This makes a full cake pan, which I cut into 6 large blocks. Ingredient measurements do not have to be exact. It is a forgiving recipe.

Easy to Make Scrumptious Suet

2 lbs Lard ( I buy the 4 lb buckets and use half in a batch)

1/2 cup Oats ( optional) I use regular oats, minute is fine

1 cup+ Cornmeal

1/2 Cup Peanut Butter (creamy or crunchy)

1 1/2 Cups+ Wild Bird Seed ( or scratch) ( I put seed in Christmas Tins for easy measuring)

1 1/2 Cups+ Sunflower Seeds ( Black oil is best, in shell is fine or sunflower nuts)

1 – 2 cups Dried Fruit, Trail Mix or Nuts 1 – 7 oz pkg is approximately 2 cups ( I use up slightly older (but still fresh) and extra items that we aren’t eating, but I have bought just for suet. Dollar Stores and Dollar Tree have reasonably priced dried fruit and nuts)

1. In a large pan, melt lard and peanut butter in pan over low heat, stirring occasionally. While lard is melting gather and prepare a cake pan lined with waxed paper or tin foil. ( I recycle the wax insert bags that dry cereal like cornflakes come in. Rinse them off, air dry and store. They work perfectly in the cake pans, and they are much stronger than regular wax paper)

2. Add cornmeal to melted suet and peanut butter mixture. Stir until cornmeal is absorbed.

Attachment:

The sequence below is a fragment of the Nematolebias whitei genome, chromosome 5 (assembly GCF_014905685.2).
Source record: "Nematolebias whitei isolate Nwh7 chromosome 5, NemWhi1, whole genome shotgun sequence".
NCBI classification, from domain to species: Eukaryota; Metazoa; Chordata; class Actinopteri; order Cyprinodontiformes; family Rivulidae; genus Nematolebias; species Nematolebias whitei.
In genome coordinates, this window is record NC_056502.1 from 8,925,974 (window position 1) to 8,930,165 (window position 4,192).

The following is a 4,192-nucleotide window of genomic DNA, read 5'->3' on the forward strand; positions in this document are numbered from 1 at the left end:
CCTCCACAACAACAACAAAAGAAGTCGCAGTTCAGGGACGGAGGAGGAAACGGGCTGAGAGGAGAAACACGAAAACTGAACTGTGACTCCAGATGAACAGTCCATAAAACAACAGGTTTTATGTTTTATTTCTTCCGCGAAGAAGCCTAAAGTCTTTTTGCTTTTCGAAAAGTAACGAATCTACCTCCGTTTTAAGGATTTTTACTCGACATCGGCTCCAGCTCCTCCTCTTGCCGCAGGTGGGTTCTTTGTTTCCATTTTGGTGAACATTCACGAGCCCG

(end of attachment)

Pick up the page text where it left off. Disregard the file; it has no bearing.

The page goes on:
3. Turn off heat. Add oats.

4. Add wild bird seed and sunflower seeds/nuts to mixture. Stir to feel texture. You may add more seed and sunflowers if needed. You want it fairly thick.

5. Add fruit and nuts. Stir

6. Carefully pour suet into lined cake pan. Use a large spoon to gently distribute the ingredients evenly. Sunflowers in hulls tend to sit on top. This is okay.

7. Wait for suet to cool and set up. We love setting ours outside in the cold on the back deck and covering with an old screen and weighting with a few rocks to keep critters out. If you have room, you can pop it in your freezer for a bit.

8. Once it has set up, I usually wait a few hours, then cut into squares. I use a butter knife to carefully cut through the suet. It is easy to cut if it isn’t frozen solid!!

9. Remove suet from pan and store in fridge or freezer or a very cool location like a garage or cellar, or secured place outdoors. I put 3-4 squares in a gallon size Ziploc freezer baggie for storage and lay flat. I use disposable latex gloves to handle the suet, your hands will get very greasy and slippery if you do not use gloves!!

It is easy to remove the suet squares, pull up on the corners of the wax paper and it lifts up so you can get your fingers under the corner square and carefully pull out of pan.

We have small wire cages we hang with suet and we have several different suet feeders that I made from small logs we cut from tree limbs. I will give instructions in another post. I like to stuff the extra pieces of suet into the logs, woodpeckers especially love eating from these.

We like to use this suet recipe in spring, fall and winter but not in summer. Suet will melt down in heat. This is nutritious for the birds and keeps them alive during brutal winter days. We really enjoy watching the woodpeckers, titmouse, chickadees, cardinals, blue jays, and others who come to feast at the feeders.